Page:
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Crime, prisons, and reform schools collection

 Collection
Identifier: SSC-MS-00424

Scope and Contents

The Crime, Prisons, and Reform Schools Collection documents the activities and experiences of female criminals, the efforts of social scientists to understand them, the work of prison reformers to improve their treatment, and the changing approaches and methods used by the state to manage them. Types of material include articles, correspondence, drawings, leaflets, newspaper clippings, pamphlets, promotional material, reports, and unpublished papers that focus on the United States and England and span the period from 1857 to 1977.

The collection includes some unique 19th century material such as correspondence relating to the founding of the Maine Industrial School for Girls (1862-1890), correspondence of prison reformer Miriam Van Waters (1930-1969), and one letter from Dorothea Dix (1882). Other material includes an undated typescript by a Dr. Tenebaum titled "The Riddle of a Woman," and an unpublished course paper by a Hampshire College student titled "Women in Prisons" (1972).

The bulk the collection consists of printed material. There are a large number of newspaper clippings and magazine articles that profile jailed women, analyze patterns of female crime, advocate better treatment of women prisoners, or describe new methods for punishing/rehabilitating women who violate the law. Most of these are dated from the 1960s to the 1970s, but a few are from the late 19th and early 20th centuries. Also included are annual reports and promotional material from organizations and programs that address the needs of women in the criminal justice system. Organizations include the Pennsylvania Program for Woman and Girl Offenders, the Fortune Society, Aid to Incarcerated Women, and the American Civil Liberties Union. Other printed sources in the collection include leaflets for anti-prison rallies, excerpts from the Congressional Record, and reports from state agencies.

Dates

  • 1850-1992

Language of Materials

English.

Conditions Governing Access

The collection is open to research according to the regulations of the Sophia Smith Collection without any additional restrictions.

Conditions Governing Access

Until we move into New Neilson in early 2021, collections are stored in multiple locations and may take up to 48 hours to retrieve. Researchers are strongly encouraged to contact Special Collections (specialcollections@smith.edu) at least a week in advance of any planned visits so that boxes may be retrieved for them in a timely manner.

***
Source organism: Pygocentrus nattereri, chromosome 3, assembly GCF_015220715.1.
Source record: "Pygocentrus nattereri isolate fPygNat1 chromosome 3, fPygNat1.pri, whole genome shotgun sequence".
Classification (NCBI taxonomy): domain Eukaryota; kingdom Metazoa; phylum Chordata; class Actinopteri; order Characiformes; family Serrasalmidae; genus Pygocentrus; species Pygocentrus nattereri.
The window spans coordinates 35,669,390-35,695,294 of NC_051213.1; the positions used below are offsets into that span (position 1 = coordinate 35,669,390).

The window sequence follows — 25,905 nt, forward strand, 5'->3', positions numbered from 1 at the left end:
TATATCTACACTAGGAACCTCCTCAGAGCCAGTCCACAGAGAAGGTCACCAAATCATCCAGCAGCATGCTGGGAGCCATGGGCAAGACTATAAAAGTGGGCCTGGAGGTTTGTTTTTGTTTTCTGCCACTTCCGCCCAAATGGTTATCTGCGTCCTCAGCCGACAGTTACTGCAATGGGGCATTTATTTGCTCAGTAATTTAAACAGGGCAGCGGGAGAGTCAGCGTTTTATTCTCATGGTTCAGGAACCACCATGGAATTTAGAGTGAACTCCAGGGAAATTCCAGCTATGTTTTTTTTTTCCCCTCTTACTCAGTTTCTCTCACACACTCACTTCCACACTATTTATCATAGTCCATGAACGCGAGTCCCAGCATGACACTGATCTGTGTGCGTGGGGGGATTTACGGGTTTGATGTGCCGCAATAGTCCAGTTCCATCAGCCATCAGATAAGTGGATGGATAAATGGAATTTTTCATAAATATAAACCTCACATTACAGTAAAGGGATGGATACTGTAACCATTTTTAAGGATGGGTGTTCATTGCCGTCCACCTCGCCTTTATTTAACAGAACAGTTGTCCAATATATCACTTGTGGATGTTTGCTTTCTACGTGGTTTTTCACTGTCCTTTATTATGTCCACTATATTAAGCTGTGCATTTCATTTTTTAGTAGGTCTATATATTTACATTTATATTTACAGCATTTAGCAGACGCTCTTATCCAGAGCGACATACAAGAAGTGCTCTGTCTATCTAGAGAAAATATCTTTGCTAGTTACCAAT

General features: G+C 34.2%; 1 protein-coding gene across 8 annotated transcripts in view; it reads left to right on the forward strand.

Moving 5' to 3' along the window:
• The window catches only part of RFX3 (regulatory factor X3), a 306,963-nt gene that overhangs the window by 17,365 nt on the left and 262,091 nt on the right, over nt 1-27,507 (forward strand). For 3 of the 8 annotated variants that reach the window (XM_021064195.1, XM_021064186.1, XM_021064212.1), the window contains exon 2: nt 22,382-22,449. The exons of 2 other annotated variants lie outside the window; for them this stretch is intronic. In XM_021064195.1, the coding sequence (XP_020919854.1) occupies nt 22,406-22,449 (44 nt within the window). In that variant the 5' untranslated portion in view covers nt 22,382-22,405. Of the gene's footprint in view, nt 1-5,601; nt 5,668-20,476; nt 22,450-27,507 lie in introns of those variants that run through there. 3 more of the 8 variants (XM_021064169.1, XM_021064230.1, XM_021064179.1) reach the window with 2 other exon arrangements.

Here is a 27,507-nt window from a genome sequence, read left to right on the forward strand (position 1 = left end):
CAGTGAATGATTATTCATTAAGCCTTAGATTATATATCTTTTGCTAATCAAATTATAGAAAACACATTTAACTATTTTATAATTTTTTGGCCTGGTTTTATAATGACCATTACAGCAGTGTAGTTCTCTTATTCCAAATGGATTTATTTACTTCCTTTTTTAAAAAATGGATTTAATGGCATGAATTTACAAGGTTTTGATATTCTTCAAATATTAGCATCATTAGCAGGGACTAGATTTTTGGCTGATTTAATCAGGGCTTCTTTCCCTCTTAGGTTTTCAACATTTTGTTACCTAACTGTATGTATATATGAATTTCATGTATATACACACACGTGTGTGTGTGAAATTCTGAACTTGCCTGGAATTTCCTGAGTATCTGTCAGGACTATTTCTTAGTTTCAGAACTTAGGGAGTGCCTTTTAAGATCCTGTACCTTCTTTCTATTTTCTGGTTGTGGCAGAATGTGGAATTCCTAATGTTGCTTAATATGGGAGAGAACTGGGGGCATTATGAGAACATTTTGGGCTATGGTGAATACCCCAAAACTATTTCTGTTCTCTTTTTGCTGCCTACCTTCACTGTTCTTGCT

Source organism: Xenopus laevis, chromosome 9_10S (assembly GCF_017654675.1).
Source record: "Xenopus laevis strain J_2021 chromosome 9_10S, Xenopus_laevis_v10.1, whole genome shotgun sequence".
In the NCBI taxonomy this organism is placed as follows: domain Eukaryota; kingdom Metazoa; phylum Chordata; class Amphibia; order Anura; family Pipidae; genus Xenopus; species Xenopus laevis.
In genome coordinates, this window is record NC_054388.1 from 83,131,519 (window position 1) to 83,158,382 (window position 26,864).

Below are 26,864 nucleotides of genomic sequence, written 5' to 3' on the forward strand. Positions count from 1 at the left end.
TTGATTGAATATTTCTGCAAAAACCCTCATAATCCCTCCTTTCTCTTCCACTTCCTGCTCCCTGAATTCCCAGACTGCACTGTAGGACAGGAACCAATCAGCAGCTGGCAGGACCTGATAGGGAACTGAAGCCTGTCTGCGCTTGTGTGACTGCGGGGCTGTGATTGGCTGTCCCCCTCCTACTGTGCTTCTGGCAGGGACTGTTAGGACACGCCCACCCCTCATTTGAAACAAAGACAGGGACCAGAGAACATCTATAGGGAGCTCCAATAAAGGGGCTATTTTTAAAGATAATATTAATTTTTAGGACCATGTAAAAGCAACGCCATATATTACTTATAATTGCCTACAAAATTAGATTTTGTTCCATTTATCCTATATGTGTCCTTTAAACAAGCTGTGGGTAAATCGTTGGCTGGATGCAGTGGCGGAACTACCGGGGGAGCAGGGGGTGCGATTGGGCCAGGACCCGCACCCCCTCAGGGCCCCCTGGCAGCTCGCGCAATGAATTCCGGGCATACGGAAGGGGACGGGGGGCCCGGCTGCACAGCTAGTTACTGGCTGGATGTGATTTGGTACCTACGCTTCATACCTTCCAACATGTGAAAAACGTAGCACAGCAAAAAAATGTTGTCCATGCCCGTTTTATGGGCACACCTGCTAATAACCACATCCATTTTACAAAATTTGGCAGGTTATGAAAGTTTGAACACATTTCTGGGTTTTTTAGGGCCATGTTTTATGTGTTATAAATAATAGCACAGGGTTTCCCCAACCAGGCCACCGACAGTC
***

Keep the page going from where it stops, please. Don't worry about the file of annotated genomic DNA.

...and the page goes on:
Conditions Governing Use

Material in this collection may be protected by copyright. It is the responsibility of the researcher to identify and satisfy all copyright holders. Permission to publish reproductions or quotations beyond "fair use" must also be obtained from the Sophia Smith Collection as owners of the physical property.

Extent

2.5 linear feet (2 boxes; 3 books (8 linear inches.))

Overview

Documents the activities and experiences of female criminals, the efforts of social scientists to understand them, the work of prison reformers to improve their treatment, and the changing approaches and methods used by the state to manage them. Material includes printed material, correspondence, drawings, reports, and unpublished papers that focus on the United States and England.

Immediate Source of Acquisition

Materials in this subject collection were purchased or given to the Sophia Smith Collection by various donors.

Additions to the Collection

Periodic additions to collection are expected.

Processing Information

Finding aid revised in 2002. Text by Kate Weigand. Recent additions may not be reflected in the finding aid.
Title
Crime, prisons, and reform schools collection
Subtitle
Finding Aid
Author
Finding aid prepared by mnsss.
Date
2003
Description rules
Describing Archives: A Content Standard
Language of description
English
Script of description
Latin
Sponsor
Encoding funded by the Andrew W. Mellon Foundation.

Revision Statements

  • 07/26/2017: This resource was modified by the ArchivesSpace Preprocessor developed by the Harvard Library (https://github.com/harvard-library/archivesspace-preprocessor)
  • 2005-09-23: mnsss88 converted from EAD 1.0 to 2002 by v1to02-5c.xsl (sy2003-10-15).
  • 2017-07-26T17:48:24-04:00: This record was migrated from InMagic DB Textworks to ArchivesSpace.
  • 2019-04-25: Made paper FA pencil edit changes.

Repository Details

Part of the Sophia Smith Collection of Women's History Repository

Contact:
Young Library
4 Tyler Drive
Northampton MA 01063